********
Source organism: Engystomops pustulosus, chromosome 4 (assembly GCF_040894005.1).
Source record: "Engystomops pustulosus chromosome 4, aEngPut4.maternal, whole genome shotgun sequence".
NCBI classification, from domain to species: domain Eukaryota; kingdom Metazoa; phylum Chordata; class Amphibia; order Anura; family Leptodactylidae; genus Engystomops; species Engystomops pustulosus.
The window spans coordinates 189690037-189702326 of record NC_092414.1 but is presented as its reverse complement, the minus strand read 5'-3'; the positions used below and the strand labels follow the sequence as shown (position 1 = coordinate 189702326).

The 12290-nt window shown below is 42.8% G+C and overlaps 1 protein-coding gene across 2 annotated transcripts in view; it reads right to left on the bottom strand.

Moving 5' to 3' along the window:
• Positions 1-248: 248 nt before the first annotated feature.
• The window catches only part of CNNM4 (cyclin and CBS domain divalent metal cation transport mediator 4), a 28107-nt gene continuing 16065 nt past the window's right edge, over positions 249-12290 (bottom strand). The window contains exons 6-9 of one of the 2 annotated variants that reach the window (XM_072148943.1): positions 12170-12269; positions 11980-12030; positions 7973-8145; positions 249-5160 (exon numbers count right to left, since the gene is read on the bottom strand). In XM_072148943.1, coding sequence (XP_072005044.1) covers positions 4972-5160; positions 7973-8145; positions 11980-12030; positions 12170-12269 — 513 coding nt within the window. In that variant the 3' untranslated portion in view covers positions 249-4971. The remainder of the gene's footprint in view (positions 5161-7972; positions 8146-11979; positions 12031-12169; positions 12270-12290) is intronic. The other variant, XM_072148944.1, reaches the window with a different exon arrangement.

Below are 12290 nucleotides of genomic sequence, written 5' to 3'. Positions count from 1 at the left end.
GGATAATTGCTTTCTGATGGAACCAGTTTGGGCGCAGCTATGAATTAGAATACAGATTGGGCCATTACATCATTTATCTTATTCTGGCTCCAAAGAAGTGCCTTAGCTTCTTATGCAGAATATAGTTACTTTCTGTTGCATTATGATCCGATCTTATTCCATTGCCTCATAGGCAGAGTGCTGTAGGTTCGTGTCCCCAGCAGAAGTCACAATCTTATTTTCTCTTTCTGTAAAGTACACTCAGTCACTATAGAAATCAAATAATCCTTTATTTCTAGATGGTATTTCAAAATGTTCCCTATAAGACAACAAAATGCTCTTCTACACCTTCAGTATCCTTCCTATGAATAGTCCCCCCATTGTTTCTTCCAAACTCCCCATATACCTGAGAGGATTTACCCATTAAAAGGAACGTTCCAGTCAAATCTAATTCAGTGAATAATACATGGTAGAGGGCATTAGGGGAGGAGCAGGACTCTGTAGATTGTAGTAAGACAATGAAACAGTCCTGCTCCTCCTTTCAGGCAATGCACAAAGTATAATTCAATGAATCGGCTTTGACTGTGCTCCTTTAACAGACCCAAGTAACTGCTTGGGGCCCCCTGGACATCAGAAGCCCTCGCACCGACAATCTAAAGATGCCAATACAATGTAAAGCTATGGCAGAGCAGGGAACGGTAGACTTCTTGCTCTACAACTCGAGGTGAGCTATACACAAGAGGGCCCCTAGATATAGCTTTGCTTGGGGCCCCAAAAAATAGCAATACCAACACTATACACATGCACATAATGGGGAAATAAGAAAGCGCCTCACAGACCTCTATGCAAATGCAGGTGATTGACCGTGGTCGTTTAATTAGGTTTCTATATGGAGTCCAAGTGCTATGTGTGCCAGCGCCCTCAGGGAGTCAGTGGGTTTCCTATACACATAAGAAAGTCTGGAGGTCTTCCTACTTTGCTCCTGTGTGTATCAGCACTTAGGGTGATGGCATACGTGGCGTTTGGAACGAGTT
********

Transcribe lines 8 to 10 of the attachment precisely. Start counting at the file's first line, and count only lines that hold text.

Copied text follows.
• The window catches only part of CNNM4 (cyclin and CBS domain divalent metal cation transport mediator 4), a 28107-nt gene continuing 16065 nt past the window's right edge, over positions 249-12290 (bottom strand). The window contains exons 6-9 of one of the 2 annotated variants that reach the window (XM_072148943.1): positions 12170-12269; positions 11980-12030; positions 7973-8145; positions 249-5160 (exon numbers count right to left, since the gene is read on the bottom strand). In XM_072148943.1, coding sequence (XP_072005044.1) covers positions 4972-5160; positions 7973-8145; positions 11980-12030; positions 12170-12269 — 513 coding nt within the window. In that variant the 3' untranslated portion in view covers positions 249-4971. The remainder of the gene's footprint in view (positions 5161-7972; positions 8146-11979; positions 12031-12169; positions 12270-12290) is intronic. The other variant, XM_072148944.1, reaches the window with a different exon arrangement.

Below are 12290 nucleotides of genomic sequence, written 5' to 3'. Positions count from 1 at the left end.
GGATAATTGCTTTCTGATGGAACCAGTTTGGGCGCAGCTATGAATTAGAATACAGATTGGGCCATTACATCATTTATCTTATTCTGGCTCCAAAGAAGTGCCTTAGCTTCTTATGCAGAATATAGTTACTTTCTGTTGCATTATGATCCGATCTTATTCCATTGCCTCATAGGCAGAGTGCTGTAGGTTCGTGTCCCCAGCAGAAGTCACAATCTTATTTTCTCTTTCTGTAAAGTACACTCAGTCACTATAGAAATCAAATAATCCTTTATTTCTAGATGGTATTTCAAAATGTTCCCTATAAGACAACAAAATGCTCTTCTACACCTTCAGTATCCTTCCTATGAATAGTCCCCCCATTGTTTCTTCCAAACTCCCCATATACCTGAGAGGATTTACCCATTAAAAGGAACGTTCCAGTCAAATCTAATTCAGTGAATAATACATGGTAGAGGGCATTAGGGGAGGAGCAGGACTCTGTAGATTGTAGTAAGACAATGAAACAGTCCTGCTCCTCCTTTCAGGCAATGCACAAAGTATAATTCAATGAATCGGCTTTGACTGTGCTCCTTTAACAGACCCAAGTAACTGCTTGGGGCCCCCTGGACATCAGAAGCCCTCGCACCGACAATCTAAAGATGCCAATACAATGTAAAGCTATGGCAGAGCAGGGAACGGTAGACTTCTTGCTCTACAACTCGAGGTGAGCTATACACAAGAGGGCCCCTAGATATAGCTTTGCTTGGGGCCCCAAAAAATAGCAATACCAACACTATACACATGCACATAATGGGGAAATAAGAAAGCGCCTCACAGACCTCTATGCAAATGCAGGTGATTGACCGTGGTCGTTTAATTAGGTTTCTATATGGAGTCCAAGTGCTATGTGTGCCAGCGCCCTCAGGGAGTCAGTGGGTTTCCTATACACATAAGAAAGTCTGGAGGTCTTCCTACTTTGCTCCTGTGTGTATCAGCACTTAGGGTGATGGCATACGTGGCGTTTGGAACGAGTT